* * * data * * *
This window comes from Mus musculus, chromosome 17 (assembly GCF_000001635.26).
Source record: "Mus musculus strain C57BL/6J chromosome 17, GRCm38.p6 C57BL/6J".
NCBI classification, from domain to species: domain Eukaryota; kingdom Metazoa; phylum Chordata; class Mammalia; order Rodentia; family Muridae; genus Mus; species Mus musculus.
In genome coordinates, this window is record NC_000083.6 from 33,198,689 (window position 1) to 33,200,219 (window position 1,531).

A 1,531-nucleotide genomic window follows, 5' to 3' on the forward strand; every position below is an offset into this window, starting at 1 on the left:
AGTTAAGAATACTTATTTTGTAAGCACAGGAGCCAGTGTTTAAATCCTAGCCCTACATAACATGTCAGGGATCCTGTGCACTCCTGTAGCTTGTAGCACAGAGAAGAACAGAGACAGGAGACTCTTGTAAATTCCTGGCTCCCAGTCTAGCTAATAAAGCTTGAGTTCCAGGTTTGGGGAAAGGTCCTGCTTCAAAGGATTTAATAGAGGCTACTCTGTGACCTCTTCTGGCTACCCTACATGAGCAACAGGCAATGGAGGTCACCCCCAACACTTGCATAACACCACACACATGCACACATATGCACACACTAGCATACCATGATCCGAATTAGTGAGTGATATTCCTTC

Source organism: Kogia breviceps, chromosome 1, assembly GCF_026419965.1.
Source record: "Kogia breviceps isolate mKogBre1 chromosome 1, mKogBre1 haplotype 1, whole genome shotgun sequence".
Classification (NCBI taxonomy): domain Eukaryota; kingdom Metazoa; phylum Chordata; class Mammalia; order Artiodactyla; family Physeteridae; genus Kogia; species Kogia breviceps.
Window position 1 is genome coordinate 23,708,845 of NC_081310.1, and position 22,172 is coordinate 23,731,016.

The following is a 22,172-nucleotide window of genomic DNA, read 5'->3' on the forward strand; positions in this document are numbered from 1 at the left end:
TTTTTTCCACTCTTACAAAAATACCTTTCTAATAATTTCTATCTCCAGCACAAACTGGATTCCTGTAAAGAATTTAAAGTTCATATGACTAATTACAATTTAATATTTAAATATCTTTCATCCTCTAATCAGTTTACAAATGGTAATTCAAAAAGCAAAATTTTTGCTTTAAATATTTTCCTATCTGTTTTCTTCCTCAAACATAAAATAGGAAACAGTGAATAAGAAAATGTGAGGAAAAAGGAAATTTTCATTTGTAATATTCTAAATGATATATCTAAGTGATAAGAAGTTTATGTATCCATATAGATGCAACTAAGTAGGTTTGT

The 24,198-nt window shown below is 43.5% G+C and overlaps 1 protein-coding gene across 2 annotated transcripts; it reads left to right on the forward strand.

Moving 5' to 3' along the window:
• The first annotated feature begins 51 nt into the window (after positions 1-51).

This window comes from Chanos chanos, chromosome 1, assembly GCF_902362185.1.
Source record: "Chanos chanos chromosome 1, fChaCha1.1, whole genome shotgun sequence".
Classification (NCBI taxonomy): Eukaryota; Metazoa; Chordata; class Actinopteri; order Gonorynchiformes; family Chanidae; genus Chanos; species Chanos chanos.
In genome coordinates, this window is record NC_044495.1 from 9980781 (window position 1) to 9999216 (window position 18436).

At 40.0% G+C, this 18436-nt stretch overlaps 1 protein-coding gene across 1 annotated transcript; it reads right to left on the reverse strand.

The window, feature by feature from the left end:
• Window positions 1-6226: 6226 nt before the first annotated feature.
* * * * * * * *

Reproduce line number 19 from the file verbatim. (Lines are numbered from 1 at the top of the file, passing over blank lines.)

In genome coordinates, this window is record NC_044495.1 from 9980781 (window position 1) to 9999216 (window position 18436).